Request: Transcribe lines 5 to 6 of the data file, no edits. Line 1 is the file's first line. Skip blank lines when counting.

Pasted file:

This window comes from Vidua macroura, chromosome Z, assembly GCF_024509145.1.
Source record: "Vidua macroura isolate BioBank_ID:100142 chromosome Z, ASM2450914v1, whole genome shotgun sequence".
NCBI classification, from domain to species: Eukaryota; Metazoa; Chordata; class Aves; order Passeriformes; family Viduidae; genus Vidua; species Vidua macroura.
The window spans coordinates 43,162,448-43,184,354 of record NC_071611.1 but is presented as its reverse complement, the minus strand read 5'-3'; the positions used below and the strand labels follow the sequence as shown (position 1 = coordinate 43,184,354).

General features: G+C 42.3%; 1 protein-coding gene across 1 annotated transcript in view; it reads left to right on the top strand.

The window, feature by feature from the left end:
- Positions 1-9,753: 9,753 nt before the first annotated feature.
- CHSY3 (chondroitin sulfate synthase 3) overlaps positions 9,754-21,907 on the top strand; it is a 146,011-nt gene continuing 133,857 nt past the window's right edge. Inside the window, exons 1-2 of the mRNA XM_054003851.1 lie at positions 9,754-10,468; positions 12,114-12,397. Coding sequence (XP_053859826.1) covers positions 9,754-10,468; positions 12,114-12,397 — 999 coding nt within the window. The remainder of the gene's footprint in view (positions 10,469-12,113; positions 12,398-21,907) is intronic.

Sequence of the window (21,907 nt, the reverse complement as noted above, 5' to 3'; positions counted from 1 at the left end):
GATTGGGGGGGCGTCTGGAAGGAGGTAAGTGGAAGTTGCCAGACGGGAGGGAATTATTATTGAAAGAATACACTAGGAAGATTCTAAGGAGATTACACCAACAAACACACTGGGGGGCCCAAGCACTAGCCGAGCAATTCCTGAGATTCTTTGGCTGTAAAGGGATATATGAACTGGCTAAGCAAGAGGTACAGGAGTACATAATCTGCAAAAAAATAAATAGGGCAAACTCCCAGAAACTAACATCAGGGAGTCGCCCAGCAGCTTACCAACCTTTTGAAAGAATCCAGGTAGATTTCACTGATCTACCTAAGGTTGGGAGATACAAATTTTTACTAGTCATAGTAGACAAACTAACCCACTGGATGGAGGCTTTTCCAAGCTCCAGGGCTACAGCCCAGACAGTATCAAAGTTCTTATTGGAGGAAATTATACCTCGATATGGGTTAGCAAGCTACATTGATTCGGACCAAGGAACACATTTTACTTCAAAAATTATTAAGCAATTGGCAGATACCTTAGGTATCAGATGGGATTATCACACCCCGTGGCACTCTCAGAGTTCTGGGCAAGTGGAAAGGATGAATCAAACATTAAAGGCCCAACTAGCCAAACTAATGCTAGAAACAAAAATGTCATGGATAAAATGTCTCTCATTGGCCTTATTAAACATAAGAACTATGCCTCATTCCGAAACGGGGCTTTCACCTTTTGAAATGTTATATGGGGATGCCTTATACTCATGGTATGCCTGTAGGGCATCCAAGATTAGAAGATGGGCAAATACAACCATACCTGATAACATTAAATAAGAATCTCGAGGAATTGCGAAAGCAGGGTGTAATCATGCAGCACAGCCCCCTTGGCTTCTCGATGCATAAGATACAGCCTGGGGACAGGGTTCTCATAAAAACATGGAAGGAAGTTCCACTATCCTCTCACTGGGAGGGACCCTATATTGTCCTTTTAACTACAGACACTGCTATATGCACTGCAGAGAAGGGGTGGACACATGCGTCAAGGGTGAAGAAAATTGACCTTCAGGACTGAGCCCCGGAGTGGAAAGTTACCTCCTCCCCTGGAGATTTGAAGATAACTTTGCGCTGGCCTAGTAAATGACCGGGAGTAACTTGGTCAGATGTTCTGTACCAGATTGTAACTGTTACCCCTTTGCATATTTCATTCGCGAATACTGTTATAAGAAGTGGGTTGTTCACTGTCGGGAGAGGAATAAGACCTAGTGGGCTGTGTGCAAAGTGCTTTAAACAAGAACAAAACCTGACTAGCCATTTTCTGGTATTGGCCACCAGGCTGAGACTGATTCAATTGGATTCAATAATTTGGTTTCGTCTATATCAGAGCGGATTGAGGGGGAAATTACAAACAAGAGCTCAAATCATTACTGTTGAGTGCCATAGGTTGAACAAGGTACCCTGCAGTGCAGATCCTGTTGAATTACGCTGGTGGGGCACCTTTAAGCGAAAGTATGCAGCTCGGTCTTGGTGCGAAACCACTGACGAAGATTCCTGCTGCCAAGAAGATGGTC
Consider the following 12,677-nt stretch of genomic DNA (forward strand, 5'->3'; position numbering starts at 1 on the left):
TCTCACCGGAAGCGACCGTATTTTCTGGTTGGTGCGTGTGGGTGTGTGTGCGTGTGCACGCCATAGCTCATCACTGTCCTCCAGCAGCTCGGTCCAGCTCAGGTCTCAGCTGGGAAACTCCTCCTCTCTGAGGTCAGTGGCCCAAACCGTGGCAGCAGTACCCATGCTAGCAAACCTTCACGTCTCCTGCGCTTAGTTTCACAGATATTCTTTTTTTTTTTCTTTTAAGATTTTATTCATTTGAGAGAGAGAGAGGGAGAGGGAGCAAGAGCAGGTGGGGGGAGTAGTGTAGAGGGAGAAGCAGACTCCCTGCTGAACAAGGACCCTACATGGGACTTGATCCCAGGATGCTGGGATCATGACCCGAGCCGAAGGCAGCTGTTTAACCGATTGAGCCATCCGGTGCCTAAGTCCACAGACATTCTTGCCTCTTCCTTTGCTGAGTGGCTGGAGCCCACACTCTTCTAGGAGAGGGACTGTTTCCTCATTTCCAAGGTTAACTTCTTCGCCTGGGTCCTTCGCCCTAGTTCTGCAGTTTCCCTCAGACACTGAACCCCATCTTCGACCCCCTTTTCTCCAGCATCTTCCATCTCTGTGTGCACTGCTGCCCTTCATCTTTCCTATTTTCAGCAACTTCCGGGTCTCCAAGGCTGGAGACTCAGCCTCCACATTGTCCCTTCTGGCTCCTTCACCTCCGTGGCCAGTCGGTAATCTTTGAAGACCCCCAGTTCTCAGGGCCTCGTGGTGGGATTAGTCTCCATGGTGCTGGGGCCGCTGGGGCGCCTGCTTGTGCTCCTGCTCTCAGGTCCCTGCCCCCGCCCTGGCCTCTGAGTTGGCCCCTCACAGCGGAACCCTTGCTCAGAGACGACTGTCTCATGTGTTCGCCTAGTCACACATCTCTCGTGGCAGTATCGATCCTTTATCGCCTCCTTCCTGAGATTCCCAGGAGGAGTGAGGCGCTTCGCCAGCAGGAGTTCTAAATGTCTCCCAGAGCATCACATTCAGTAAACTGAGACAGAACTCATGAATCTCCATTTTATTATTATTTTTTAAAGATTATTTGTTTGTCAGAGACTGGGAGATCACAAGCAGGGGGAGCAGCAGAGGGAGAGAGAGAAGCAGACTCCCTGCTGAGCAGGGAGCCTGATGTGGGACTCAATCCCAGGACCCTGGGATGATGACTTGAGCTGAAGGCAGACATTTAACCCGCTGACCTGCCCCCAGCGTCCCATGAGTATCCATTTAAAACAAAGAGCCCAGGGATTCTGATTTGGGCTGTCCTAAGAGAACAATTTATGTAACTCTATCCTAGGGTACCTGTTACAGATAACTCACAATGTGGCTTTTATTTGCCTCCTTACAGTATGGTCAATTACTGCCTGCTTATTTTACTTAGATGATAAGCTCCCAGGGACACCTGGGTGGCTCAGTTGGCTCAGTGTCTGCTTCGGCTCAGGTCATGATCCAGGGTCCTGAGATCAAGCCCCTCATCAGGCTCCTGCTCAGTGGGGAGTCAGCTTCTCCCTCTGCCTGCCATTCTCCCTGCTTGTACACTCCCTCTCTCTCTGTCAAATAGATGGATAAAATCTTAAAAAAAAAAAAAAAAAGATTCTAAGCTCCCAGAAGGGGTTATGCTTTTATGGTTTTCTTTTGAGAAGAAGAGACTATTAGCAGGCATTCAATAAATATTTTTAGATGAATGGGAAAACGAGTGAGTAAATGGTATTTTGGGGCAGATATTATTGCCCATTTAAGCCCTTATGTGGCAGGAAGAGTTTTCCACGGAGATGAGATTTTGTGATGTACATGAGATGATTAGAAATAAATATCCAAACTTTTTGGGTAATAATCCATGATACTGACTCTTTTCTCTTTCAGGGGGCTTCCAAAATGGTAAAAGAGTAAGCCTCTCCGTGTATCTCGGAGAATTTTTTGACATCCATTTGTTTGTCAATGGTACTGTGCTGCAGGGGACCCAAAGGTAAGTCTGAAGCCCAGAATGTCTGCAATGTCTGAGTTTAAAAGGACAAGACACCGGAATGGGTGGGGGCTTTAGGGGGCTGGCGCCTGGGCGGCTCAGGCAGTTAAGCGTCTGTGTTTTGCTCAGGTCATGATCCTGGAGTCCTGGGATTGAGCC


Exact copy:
General features: G+C 42.3%; 1 protein-coding gene across 1 annotated transcript in view; it reads left to right on the top strand.

The window, feature by feature from the left end: